Trump's Establishment Yes Men
Back in September of 2015—ah, those wonderful days, when someone might still merrily laugh like a gin-soaked Daisy Buchanan if you told them Donald Trump was a presidential candidate to be reckoned with—Louisiana Gov. Bobby Jindal put his foot down. Donald Trump, he told an audience at the National Press Club, was “dangerous,” unhinged, and completely unqualified for the White House.
“The reality of Donald Trump is absurd. He's a non-serious carnival act," Jindal, still in the midst of his quixotic presidential campaign, told the crowd. “It's silly to argue policy with this guy. He doesn’t know anything about it, he has no idea what he is talking about, he makes it all up on the fly.”
Trump, Jindal continued, was “an unserious and unstable narcissist,” a fickle “hot head” unfit to have “his fingers on the nuclear codes,” and a man who “could destroy America’s chance to be great again.”
Sounds rather decisive, does it not? Fast-forward to this week, after Trump’s resounding win in Indiana and his presumptive coronation as the GOP’s nominee. Longtime Trump cheerleader Sean Hannity, a Fox News host bedeviled by the GOP’s stubborn yet plucky #NeverTrump movement, asked Jindal the following question: With Trump as the nominee, “do you think it’s possible to unite a dream team to run against Hillary and win and save the country from the mess it’s in?”
Hannity asked this, I should note, with a completely straight face. He did not dissolve into giggles, as I surely would have; his eyebrows did not twitch; his TV makeup did not flake off in giant chunks, forming a silent yet poignant cosmetic protest.
This is impressive, given that the candidate who could “save the country from the mess it’s in”—according to Hannity, that’s Trump—had, among other things, literally just accused Ted Cruz’s father of colluding with JFK killer Lee Harvey Oswald, and then acted like this was a totally normal thing to do. Next, Trump declared that people like Ted Cruz’s father shouldn’t be “allowed” to criticize him, perhaps because Trump is not aware of what the First Amendment says, or, if he is, he simply does not care.
Indeed, Trump has explicitly said he will attempt to curtail free speech in America through lawsuits and libel laws. He has mocked the disabled on television. He offers occasional admiration for thuggish Russian ruler Vladimir Putin, and praised the Chinese for their “strength” when crushing the Tiananmen Square protests. Trump has declared that he would force members of the military to commit war crimes, hinted at nationalizing health care, and has said he’ll continue Obama’s ambitious executive order streak.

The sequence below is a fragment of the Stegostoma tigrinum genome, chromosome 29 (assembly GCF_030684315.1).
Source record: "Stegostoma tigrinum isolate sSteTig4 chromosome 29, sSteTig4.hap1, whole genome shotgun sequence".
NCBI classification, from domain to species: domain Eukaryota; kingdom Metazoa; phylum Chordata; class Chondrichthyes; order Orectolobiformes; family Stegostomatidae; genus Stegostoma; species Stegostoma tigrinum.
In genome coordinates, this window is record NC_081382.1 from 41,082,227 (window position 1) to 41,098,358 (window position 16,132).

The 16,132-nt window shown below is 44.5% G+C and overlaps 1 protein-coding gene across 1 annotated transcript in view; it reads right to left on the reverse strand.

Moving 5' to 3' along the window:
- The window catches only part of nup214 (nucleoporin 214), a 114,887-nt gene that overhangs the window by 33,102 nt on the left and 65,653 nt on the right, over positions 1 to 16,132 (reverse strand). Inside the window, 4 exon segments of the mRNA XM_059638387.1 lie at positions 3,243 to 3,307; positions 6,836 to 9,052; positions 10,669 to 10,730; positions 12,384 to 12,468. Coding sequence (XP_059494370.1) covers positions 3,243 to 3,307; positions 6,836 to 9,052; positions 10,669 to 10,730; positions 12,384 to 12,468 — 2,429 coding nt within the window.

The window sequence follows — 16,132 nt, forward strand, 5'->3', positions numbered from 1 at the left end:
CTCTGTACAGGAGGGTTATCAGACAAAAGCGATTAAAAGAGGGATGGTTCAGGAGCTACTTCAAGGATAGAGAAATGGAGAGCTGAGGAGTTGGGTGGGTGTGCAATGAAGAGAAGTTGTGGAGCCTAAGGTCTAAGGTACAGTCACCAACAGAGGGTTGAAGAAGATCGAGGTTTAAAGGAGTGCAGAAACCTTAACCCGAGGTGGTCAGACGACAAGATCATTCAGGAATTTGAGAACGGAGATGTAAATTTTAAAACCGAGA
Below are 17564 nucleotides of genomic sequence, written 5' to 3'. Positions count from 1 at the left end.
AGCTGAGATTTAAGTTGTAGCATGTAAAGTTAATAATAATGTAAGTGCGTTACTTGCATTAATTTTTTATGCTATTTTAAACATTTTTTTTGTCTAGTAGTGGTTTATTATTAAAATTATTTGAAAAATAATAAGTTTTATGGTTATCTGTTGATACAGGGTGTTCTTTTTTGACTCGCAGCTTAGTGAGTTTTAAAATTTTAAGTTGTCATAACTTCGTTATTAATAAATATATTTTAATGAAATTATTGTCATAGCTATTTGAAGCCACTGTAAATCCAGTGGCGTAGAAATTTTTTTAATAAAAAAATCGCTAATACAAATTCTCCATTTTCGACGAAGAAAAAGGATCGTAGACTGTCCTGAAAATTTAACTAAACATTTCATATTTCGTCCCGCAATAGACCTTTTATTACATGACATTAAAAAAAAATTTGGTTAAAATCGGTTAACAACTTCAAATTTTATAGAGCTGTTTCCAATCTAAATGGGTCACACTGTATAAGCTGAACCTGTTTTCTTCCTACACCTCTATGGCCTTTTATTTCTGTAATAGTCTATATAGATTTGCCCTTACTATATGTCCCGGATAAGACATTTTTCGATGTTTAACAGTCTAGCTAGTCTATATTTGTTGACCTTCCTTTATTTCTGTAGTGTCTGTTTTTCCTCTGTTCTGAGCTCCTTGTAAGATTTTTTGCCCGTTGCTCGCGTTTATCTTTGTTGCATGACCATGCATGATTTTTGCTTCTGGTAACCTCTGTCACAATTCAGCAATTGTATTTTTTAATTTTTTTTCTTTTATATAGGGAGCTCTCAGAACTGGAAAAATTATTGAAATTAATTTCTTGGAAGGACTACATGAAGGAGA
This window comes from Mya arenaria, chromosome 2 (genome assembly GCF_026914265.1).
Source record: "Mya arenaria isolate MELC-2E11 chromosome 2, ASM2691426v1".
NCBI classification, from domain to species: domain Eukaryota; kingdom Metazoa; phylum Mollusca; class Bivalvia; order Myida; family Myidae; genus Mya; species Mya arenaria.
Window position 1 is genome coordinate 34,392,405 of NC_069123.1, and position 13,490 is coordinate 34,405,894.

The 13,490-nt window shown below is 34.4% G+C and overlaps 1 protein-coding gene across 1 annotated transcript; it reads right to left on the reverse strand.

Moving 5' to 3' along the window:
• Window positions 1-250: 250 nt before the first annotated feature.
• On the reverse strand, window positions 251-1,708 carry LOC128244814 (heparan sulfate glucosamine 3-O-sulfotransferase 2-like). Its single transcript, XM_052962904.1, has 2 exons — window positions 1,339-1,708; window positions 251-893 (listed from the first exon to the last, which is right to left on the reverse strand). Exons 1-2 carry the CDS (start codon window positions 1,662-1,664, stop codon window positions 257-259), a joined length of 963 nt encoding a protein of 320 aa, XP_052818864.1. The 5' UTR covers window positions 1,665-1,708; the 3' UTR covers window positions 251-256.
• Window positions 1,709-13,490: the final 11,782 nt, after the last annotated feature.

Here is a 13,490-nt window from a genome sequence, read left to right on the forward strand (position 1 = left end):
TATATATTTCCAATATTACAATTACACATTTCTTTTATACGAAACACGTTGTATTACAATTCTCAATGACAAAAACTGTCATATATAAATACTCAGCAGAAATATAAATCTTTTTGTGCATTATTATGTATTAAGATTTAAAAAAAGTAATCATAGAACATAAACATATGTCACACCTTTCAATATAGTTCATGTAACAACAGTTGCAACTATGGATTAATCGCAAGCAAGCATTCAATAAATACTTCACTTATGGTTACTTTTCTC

When it comes to more pedestrian issues—you know, minor trifles like abortion or free trade or even immigration—Trump is a coat of many blurry colors; his stances shift and run and morph depending on the day, often garnished with Trumpian denials of things he has said, recorded in print or on video, weeks or days before. So this week, when asked if Trump could save us all—as an aside, it’s ridiculous to think any politician can save us all, but that’s another column—Jindal opened his mouth and said the following: “Absolutely, Sean.”
Really? Who’s the “non-serious carnival act” now?
It’s been fascinating to watch the GOP establishment—yes, that GOP establishment, the one both Trump’s fans and the media insisted he was fighting all along—breezily sidle up to the presumptive nominee like overconfident pigeons awaiting a stray cracker crumb or pretzel chunk. In his Indiana victory speech, even Trump seemed a bit incredulous at the sudden quisling eruption.
“People that have said the worst things about me,” he related, “they’re calling now, and they’re calling us all, and they’re saying, ‘We’d love to get on the train, the Trump train. … We’d love to get on the team.’”
And so we have Reince Priebus, whose entire job depends on the continued existence of the clown car pileup that is the GOP, calling for “unity” behind Donald Trump. We have John Boehner, Trump’s golf and “texting buddy,” subtly cheering him on. We have Newt Gingrich, who appears to be angling for a job in the Trump administration, maybe as vice president. We have fence-straddlers like New Hampshire Sen. Kelly Ayotte, who claims she’ll “support” but not “endorse” Trump, a hilarious position I’m sure will be all the rage in the coming months.
But hey, why not? Washington, D.C., is the ultimate company town, filled with people whose careers and livelihoods depend upon taking your money and preserving the status quo. This includes the current Republican apparatus, which does not care about principles and certainly does not care about you.
“It’s almost like Trump is playing a shrewd game,” Ari Fleischer, George W. Bush’s former press secretary, told the New York Times. “Tough campaigner today. Great dealmaker later.”
No kidding. Trump, throughout his campaign, has concurred: Government is a lever of power to be used, not limited, and “everything is negotiable.” Translation: Prepare for business as usual in Washington, headed by a statist who repeatedly donated to Hillary Clinton. Sorry, GOP. Even if you slap your label on it, it’s still the political version of a fire ant sandwich. I think I’ll pass.